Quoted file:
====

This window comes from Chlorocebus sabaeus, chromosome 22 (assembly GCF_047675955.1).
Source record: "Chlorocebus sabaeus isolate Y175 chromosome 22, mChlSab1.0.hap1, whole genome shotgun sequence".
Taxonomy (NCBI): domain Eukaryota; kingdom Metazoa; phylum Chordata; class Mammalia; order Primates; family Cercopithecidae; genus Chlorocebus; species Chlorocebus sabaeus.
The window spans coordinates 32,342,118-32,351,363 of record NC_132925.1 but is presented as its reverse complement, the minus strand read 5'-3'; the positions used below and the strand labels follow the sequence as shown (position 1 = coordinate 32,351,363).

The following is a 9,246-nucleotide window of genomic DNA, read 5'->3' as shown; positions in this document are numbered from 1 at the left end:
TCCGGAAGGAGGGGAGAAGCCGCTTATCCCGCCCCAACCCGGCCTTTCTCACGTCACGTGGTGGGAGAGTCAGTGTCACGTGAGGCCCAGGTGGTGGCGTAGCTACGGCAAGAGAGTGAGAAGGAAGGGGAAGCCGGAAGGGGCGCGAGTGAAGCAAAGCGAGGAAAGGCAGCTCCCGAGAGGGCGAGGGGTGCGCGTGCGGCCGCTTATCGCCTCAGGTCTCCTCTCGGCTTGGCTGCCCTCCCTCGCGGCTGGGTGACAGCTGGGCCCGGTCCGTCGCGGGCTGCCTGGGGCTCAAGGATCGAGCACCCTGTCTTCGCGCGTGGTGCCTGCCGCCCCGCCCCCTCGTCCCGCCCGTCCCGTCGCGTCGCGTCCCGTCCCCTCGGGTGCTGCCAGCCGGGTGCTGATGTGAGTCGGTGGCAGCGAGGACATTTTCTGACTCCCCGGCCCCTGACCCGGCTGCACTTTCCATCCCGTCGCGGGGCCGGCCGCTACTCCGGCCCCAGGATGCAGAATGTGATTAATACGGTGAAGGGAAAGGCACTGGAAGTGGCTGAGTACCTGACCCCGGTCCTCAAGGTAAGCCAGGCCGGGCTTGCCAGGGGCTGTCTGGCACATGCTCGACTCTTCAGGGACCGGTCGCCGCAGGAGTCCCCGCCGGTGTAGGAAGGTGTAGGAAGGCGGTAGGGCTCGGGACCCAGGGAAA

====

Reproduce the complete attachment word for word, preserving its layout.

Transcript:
This window comes from Chlorocebus sabaeus, chromosome 22 (assembly GCF_047675955.1).
Source record: "Chlorocebus sabaeus isolate Y175 chromosome 22, mChlSab1.0.hap1, whole genome shotgun sequence".
Taxonomy (NCBI): domain Eukaryota; kingdom Metazoa; phylum Chordata; class Mammalia; order Primates; family Cercopithecidae; genus Chlorocebus; species Chlorocebus sabaeus.
The window spans coordinates 32,342,118-32,351,363 of record NC_132925.1 but is presented as its reverse complement, the minus strand read 5'-3'; the positions used below and the strand labels follow the sequence as shown (position 1 = coordinate 32,351,363).

The following is a 9,246-nucleotide window of genomic DNA, read 5'->3' as shown; positions in this document are numbered from 1 at the left end:
TCCGGAAGGAGGGGAGAAGCCGCTTATCCCGCCCCAACCCGGCCTTTCTCACGTCACGTGGTGGGAGAGTCAGTGTCACGTGAGGCCCAGGTGGTGGCGTAGCTACGGCAAGAGAGTGAGAAGGAAGGGGAAGCCGGAAGGGGCGCGAGTGAAGCAAAGCGAGGAAAGGCAGCTCCCGAGAGGGCGAGGGGTGCGCGTGCGGCCGCTTATCGCCTCAGGTCTCCTCTCGGCTTGGCTGCCCTCCCTCGCGGCTGGGTGACAGCTGGGCCCGGTCCGTCGCGGGCTGCCTGGGGCTCAAGGATCGAGCACCCTGTCTTCGCGCGTGGTGCCTGCCGCCCCGCCCCCTCGTCCCGCCCGTCCCGTCGCGTCGCGTCCCGTCCCCTCGGGTGCTGCCAGCCGGGTGCTGATGTGAGTCGGTGGCAGCGAGGACATTTTCTGACTCCCCGGCCCCTGACCCGGCTGCACTTTCCATCCCGTCGCGGGGCCGGCCGCTACTCCGGCCCCAGGATGCAGAATGTGATTAATACGGTGAAGGGAAAGGCACTGGAAGTGGCTGAGTACCTGACCCCGGTCCTCAAGGTAAGCCAGGCCGGGCTTGCCAGGGGCTGTCTGGCACATGCTCGACTCTTCAGGGACCGGTCGCCGCAGGAGTCCCCGCCGGTGTAGGAAGGTGTAGGAAGGCGGTAGGGCTCGGGACCCAGGGAAA